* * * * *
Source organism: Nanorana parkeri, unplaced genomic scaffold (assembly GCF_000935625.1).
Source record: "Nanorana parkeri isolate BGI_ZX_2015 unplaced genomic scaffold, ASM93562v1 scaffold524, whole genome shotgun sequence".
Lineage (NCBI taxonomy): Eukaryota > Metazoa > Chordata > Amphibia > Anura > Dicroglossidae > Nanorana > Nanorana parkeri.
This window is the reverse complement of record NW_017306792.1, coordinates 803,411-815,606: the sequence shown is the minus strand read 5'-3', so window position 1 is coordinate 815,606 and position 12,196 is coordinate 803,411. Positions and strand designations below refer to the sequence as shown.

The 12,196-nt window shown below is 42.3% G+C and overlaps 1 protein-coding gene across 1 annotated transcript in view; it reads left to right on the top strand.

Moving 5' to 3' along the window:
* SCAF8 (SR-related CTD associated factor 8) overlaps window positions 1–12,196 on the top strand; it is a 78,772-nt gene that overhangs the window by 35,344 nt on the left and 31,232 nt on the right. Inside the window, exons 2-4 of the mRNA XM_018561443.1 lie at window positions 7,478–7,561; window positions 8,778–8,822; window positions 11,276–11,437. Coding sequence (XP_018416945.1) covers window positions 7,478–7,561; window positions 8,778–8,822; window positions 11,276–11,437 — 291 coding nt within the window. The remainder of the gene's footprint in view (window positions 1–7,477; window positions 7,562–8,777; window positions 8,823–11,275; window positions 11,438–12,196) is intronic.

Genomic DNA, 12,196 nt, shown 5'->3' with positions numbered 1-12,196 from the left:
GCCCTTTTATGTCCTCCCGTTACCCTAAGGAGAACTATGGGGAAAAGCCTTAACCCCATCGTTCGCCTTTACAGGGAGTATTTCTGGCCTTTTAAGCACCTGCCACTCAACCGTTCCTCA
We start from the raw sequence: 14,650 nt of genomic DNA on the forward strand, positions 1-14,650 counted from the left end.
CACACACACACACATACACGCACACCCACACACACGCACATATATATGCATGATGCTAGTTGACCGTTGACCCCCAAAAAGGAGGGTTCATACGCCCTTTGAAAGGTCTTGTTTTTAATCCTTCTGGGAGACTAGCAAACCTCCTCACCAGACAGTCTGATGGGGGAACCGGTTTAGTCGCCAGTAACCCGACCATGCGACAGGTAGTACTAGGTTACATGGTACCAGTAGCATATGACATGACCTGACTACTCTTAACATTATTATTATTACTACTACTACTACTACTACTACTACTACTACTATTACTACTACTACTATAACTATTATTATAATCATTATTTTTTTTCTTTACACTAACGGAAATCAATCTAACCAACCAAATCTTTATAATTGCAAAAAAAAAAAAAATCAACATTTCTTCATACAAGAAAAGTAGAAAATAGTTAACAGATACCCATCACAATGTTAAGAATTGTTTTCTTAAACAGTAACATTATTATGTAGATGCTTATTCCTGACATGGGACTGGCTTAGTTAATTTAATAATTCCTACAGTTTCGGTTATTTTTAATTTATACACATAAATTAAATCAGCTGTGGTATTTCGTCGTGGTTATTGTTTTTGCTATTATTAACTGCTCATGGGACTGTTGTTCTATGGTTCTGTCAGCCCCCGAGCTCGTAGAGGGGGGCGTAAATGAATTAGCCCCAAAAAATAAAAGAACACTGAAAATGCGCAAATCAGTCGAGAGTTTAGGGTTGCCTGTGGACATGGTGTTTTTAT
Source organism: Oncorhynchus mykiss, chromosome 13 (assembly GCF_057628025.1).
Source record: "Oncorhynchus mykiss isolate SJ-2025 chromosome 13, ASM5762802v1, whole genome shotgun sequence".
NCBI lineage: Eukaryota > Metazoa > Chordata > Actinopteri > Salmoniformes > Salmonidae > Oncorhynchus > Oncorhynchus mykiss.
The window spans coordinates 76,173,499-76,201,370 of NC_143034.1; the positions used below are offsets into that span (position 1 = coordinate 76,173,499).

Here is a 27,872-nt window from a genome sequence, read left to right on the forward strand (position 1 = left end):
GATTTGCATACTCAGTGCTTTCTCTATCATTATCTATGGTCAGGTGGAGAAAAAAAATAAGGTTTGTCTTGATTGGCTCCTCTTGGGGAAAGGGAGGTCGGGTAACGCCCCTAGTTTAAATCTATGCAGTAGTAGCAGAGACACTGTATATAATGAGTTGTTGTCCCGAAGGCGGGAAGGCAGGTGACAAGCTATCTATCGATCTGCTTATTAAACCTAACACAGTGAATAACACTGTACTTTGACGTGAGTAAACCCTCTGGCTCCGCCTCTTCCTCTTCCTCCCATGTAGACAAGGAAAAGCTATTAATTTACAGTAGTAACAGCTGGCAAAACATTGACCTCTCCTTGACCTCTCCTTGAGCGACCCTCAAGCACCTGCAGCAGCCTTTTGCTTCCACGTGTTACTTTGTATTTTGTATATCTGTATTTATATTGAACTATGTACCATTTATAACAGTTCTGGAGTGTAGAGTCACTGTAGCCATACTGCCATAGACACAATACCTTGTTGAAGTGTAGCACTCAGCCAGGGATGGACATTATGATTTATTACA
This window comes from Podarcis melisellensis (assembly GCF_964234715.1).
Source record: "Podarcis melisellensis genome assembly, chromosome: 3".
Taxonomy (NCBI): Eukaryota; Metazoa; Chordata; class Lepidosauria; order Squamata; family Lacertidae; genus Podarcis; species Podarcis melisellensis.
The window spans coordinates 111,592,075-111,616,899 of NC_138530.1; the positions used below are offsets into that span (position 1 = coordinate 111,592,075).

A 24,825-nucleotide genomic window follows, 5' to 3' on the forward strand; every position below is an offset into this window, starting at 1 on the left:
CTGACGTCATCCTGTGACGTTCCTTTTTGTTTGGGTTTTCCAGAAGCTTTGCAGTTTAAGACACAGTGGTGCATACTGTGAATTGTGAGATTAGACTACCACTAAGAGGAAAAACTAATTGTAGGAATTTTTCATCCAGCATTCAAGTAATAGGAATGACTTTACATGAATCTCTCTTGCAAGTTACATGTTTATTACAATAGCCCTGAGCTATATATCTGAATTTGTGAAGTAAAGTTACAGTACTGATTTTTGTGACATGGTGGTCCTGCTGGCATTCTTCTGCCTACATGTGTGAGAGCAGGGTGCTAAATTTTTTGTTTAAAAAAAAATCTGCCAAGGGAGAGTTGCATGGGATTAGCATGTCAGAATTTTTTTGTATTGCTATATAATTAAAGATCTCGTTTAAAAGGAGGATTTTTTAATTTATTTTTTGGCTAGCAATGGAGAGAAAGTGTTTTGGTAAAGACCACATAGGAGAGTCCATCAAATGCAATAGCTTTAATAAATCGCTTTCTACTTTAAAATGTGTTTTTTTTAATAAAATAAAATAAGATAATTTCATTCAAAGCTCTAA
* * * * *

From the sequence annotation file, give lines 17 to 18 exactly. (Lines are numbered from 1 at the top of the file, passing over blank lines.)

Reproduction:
GATTTGCATACTCAGTGCTTTCTCTATCATTATCTATGGTCAGGTGGAGAAAAAAAATAAGGTTTGTCTTGATTGGCTCCTCTTGGGGAAAGGGAGGTCGGGTAACGCCCCTAGTTTAAATCTATGCAGTAGTAGCAGAGACACTGTATATAATGAGTTGTTGTCCCGAAGGCGGGAAGGCAGGTGACAAGCTATCTATCGATCTGCTTATTAAACCTAACACAGTGAATAACACTGTACTTTGACGTGAGTAAACCCTCTGGCTCCGCCTCTTCCTCTTCCTCCCATGTAGACAAGGAAAAGCTATTAATTTACAGTAGTAACAGCTGGCAAAACATTGACCTCTCCTTGACCTCTCCTTGAGCGACCCTCAAGCACCTGCAGCAGCCTTTTGCTTCCACGTGTTACTTTGTATTTTGTATATCTGTATTTATATTGAACTATGTACCATTTATAACAGTTCTGGAGTGTAGAGTCACTGTAGCCATACTGCCATAGACACAATACCTTGTTGAAGTGTAGCACTCAGCCAGGGATGGACATTATGATTTATTACA
This window comes from Podarcis melisellensis (assembly GCF_964234715.1).